1911 – Lybia: After a fast war against the Ottoman Empire, in 1911 Italy took control on the Lybian regions of Cyrenaica and Tripolitania, which have been then unified in 1934 under the name of Lybia (the old Roman name for the territory). During Fascism Age, Italy have been attempting to “pacify” the colony (against the rebels of Omar Mukhtar), during which gassing campaigns and mass deportations have been severely perpetrated against the original inhabitants. Italy lost control of Libya when German and Italian forces withdrew into Tunisia in 1943. Italians were against the Lybian invasion because they didn't want the government to spend their money to build roads and infrastructures in a land that they claimed was "uno scatolone di sabbia" (a box full of sand). Unfortunately they didn't notice that it was a box full of oil, so when Colonel Qaddafi took power in 1969 after the Green Revolution, he evenly kicked all the remaining Italian asses out of the Country and kept the royalties on petroleum and gas. On the Lybian campaign there is by the way a nice movie from 93 years old Italian director Mario Monicelli: Le Rose del Deserto (2006).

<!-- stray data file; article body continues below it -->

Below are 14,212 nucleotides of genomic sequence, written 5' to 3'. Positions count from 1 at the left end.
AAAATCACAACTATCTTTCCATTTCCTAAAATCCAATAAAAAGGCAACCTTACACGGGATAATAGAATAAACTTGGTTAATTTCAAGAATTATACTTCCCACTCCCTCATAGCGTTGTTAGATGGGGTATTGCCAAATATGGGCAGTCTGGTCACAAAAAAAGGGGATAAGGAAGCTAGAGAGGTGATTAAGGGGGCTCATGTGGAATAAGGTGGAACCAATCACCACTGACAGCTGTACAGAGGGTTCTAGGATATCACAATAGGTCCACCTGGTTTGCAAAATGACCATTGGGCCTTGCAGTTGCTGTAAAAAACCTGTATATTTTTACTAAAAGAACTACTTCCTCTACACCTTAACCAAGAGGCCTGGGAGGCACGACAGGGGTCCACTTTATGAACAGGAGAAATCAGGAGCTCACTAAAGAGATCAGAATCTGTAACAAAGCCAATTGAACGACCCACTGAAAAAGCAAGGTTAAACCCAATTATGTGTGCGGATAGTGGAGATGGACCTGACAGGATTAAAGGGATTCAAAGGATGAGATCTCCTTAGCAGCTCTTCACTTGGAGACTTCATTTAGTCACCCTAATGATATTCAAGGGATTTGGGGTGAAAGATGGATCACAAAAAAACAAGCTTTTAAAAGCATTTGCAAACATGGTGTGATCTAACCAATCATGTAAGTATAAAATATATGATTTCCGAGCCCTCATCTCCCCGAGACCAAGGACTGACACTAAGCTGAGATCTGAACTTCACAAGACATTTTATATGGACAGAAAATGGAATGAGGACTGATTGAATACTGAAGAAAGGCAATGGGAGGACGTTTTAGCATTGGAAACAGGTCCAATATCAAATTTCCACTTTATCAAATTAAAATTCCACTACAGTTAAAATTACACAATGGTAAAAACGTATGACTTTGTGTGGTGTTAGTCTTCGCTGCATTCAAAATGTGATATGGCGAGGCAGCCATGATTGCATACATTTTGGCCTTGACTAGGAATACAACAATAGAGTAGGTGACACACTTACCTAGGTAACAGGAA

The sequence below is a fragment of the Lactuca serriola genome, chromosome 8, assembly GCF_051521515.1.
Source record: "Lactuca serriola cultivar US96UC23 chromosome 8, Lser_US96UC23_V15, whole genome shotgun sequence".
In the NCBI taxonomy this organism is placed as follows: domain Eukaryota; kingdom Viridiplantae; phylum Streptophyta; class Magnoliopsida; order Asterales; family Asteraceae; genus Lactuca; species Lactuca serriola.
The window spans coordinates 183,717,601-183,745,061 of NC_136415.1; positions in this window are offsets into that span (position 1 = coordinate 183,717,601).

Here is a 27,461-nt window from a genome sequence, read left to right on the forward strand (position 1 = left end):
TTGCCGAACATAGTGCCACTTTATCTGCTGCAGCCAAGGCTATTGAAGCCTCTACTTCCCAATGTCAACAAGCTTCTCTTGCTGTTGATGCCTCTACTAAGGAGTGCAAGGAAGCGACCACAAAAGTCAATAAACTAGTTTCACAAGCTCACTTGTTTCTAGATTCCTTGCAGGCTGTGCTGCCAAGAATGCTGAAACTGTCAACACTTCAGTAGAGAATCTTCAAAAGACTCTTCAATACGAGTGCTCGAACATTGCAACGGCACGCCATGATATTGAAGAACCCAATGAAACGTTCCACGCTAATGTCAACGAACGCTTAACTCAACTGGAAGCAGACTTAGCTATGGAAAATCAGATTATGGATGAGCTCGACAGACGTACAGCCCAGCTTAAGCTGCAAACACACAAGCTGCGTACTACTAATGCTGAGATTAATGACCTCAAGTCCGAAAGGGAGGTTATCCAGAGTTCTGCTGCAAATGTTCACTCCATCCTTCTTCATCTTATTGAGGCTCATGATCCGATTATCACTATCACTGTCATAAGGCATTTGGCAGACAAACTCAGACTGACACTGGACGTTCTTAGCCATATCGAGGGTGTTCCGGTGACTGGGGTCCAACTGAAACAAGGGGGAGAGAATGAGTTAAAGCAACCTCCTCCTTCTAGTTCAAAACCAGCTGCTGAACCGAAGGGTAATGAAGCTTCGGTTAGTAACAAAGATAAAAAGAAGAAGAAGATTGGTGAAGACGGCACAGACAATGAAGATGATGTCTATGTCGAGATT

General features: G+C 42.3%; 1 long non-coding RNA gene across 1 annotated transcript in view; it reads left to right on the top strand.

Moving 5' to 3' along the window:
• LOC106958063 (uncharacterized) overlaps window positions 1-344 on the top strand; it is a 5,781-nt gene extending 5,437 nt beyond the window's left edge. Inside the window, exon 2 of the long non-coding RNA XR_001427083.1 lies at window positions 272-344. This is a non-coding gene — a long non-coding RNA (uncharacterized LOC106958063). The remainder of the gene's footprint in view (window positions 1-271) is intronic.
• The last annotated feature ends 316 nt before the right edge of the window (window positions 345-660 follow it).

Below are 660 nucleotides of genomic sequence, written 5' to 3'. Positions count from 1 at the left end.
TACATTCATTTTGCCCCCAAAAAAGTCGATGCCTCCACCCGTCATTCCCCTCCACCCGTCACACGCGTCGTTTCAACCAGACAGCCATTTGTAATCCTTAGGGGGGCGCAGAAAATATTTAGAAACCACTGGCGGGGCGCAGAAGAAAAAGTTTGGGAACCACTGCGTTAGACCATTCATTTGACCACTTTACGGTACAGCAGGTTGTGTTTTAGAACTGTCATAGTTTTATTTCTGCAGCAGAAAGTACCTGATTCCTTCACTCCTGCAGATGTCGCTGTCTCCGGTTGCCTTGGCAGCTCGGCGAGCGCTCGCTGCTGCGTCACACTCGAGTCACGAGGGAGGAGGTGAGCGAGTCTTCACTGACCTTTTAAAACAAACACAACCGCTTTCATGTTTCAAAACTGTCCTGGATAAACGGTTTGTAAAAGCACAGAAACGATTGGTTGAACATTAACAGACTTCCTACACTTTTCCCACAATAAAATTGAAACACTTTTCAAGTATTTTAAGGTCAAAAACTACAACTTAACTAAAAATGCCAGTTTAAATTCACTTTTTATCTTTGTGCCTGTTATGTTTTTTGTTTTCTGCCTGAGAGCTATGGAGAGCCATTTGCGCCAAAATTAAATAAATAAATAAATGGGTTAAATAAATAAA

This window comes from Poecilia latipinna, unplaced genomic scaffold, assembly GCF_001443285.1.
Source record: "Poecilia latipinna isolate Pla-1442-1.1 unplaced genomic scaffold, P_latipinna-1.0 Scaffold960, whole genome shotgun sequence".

1912 – Dodecanese Island: the islands of Rhodes and the surrounding islands were a territorial gain Italy was able to make at the expense of the enfeebled Ottoman Empire with the Italo-Turkish War of 1911-1912. While the Treaty of Sèvres in 1919 called for most of the smaller islands to join with Greece, with Rhodes and several other islands remaining Italian, later, in 1923, the treaty of Lausanne gave international recognition to the continued Italian administration over the whole group. Two days after the Italian Government reached an armistice with the Allies on 8th September 1943, German forces attacked the Italians on Rhodes, forcing a surrender the next day. Despite the landing of British troops, the Germans seized Kos on October 4 after a day of fighting, and Leros fell to the Germans on November 16 after five days of fighting. You can find some details about this story in the movie Captain Corelli's Mandolin with Nicholas Cage and Penelope Cruz (if you are good enough to get rid of the buttery love story...). Otherwise i suggest Gabriele Salvatores' Mediterraneo (Oscar Winner as Best Foreign Language Film in 1992): w-o-n-d-e-r-f-u-l!